November 30, 2012 § 6 Comments
George Warner was chancellor in the 12th District from 1982 through 1994. Every lawyer who ever practiced in his court can tell you dozens of hilarious stories about things that happened during trials and some of his zany opinions. When you got zinged by one of his unexpected rulings, your colleagues would shake their heads and say you were the latest to be “Warnerized.” One example is the case where he denied the parties a divorce and found that they had come to an “exact tie” on the Albright factors, leaving the parties in status quo ante but poorer for their attorney’s fees. Another example is the divorce case where he ordered the sheriff to take possession of the parties’ 26 chickens, and to pluck, gut, clean and freeze them, and then to give each party 13. I never heard whether the sheriff did all that himself or got someone else to do it. Judge Warner also ordered a bailiff in a child-support contempt case to go to a man’s farm and shoot his registered quarter horse to free up the money that the man claimed he was spending on feed. The man relented and the judge granted a reprieve.
Here is one of his gems from a 1990 opinion:
“The problem with going to Court and not telling the truth is many-fold. You run the risk of being charged with perjury which seldom happens, quite frankly. But what is more important, you run the risk of hurting a case rather than helping a case, because there are very few judges that I have ever met who were neither male nor female. They are one or the other, and all of them at one time or another have seen, heard, or been involved in most of life’s problems. Yet, people come to court and assume that judges are stupid, believe anything, or what-have-you. We really don’t. And when we, quite obviously, do not, then we wonder what to do with the facts in a case.
“The defendant runs a one-room motel. I think everybody in town has slept at her house, except her attorney and the manager of the store that fired her for stealing. She didn’t testify that her attorney had spent the night there. I believe everybody else that wandered through this courtroom stayed at her house. Certainly all the male people did. It is a one-bedroom house. It must get crowded over there. It sounded like a dog pound. It is certainly not a place fit and proper to place a child.”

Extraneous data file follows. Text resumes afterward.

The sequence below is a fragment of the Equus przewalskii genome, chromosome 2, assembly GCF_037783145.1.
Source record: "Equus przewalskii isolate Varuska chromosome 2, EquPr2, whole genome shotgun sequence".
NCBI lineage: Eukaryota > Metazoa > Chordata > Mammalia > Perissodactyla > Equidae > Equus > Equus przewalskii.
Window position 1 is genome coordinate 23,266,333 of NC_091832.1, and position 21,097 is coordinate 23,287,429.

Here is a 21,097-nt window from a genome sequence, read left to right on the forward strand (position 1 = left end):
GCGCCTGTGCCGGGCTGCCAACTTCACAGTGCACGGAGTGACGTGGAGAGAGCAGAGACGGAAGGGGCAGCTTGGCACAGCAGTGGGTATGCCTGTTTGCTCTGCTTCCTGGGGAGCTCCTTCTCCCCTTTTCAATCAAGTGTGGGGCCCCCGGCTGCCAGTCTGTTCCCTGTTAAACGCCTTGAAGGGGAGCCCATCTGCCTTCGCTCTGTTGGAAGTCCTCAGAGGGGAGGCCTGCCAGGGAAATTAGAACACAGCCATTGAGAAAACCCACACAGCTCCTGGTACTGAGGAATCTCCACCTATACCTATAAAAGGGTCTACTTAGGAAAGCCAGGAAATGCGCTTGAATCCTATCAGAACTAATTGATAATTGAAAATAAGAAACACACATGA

Here is one for the legal scholars from 1987:
“The Statute of Frauds has probably received almost as much attention as perpetuities. Both arose many, many years ago in the days of merry old England. The interpretations of the statute of frauds and the rule against perpetuities vary with who is doing the interpreting. It is almost as bad as Lou Costello’s baseball dialogue of Who is on first and What is on second. This Court admits that I fall into the category of “I don’t know” on third. If I were asked to make a speech tomorrow specifically on the Statute of Frauds, I would suddenly become sick and go fishing.”
And one more from 1991:
“Young man, you come up here. You stand right there. The last person that got up and charged out of my courtroom and slammed the door, I fined him $100 and put him in jail for three days. Now, if you don’t have any more respect for the court than that, I am going to give you something different to do. I find you in willful contempt of this Court. I am going to let you wash every one of the Sheriff’s cars every Saturday for the next four Saturdays. The first day you don’t show up, I will personally carry you to Youth Court and do all I can to encourage the Youth Court Judge to send you to the state reform school. You have no respect for authority whatsoever when you get up and charge out of my courtroom. Do you understand what I am saying? (Answered in the affirmative.) Saturday morning at exactly 8:00 you will report to the Sheriff’s Office. If it is pouring down rain, wear your raincoat. I want them washed in the rain.”
In a notorious case, he slumbered through testimony after lunch only to awaken with a start and exclaim, “Overruled!” The lawyers pointed out that no one had objected, to which the judge replied, “Well, you should have.” [The judge’s version is that he sustained the objection, but the two attorneys present say he overruled it; one of them says that he then asked the judge, “If we should have objected, why did you overrule it?”]
Judge Warner is also known as the judge who entered an order finding himself in contempt for not showing up for a trial, fined himself $100, and went to the clerk’s office and paid it.
The judge still wanders through the courthouse from time to time. One day he came by my office wearing a t-shirt that read “I DO WHATEVER THE VOICES INSIDE MY HEAD TELL ME TO DO.” He dropped by Monday and gave me and several others a copy of his latest book, Through the Eyes of a Judge, which features excerpts from his many opinions. The quotes above are taken from that book.